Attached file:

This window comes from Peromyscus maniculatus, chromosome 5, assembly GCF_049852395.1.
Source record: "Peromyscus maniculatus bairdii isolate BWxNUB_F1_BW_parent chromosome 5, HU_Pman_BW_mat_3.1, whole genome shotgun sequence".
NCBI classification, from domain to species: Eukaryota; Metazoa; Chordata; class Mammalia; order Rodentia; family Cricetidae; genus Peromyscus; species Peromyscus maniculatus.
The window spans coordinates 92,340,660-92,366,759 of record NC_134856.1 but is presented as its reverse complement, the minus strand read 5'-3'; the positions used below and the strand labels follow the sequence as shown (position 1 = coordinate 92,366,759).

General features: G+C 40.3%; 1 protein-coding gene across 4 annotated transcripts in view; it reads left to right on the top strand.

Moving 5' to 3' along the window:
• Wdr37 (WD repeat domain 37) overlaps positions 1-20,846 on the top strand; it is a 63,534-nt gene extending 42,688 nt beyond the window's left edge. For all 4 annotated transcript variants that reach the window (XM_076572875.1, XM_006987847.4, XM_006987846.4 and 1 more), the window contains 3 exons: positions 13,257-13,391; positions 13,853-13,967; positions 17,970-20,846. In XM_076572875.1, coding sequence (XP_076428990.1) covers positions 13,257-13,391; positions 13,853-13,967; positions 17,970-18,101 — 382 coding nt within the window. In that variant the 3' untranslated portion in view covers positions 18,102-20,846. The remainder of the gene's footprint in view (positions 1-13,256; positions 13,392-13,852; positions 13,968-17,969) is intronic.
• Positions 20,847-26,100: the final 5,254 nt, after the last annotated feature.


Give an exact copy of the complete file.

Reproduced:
This window comes from Peromyscus maniculatus, chromosome 5, assembly GCF_049852395.1.
Source record: "Peromyscus maniculatus bairdii isolate BWxNUB_F1_BW_parent chromosome 5, HU_Pman_BW_mat_3.1, whole genome shotgun sequence".
NCBI classification, from domain to species: Eukaryota; Metazoa; Chordata; class Mammalia; order Rodentia; family Cricetidae; genus Peromyscus; species Peromyscus maniculatus.
The window spans coordinates 92,340,660-92,366,759 of record NC_134856.1 but is presented as its reverse complement, the minus strand read 5'-3'; the positions used below and the strand labels follow the sequence as shown (position 1 = coordinate 92,366,759).

General features: G+C 40.3%; 1 protein-coding gene across 4 annotated transcripts in view; it reads left to right on the top strand.

Moving 5' to 3' along the window:
• Wdr37 (WD repeat domain 37) overlaps positions 1-20,846 on the top strand; it is a 63,534-nt gene extending 42,688 nt beyond the window's left edge. For all 4 annotated transcript variants that reach the window (XM_076572875.1, XM_006987847.4, XM_006987846.4 and 1 more), the window contains 3 exons: positions 13,257-13,391; positions 13,853-13,967; positions 17,970-20,846. In XM_076572875.1, coding sequence (XP_076428990.1) covers positions 13,257-13,391; positions 13,853-13,967; positions 17,970-18,101 — 382 coding nt within the window. In that variant the 3' untranslated portion in view covers positions 18,102-20,846. The remainder of the gene's footprint in view (positions 1-13,256; positions 13,392-13,852; positions 13,968-17,969) is intronic.
• Positions 20,847-26,100: the final 5,254 nt, after the last annotated feature.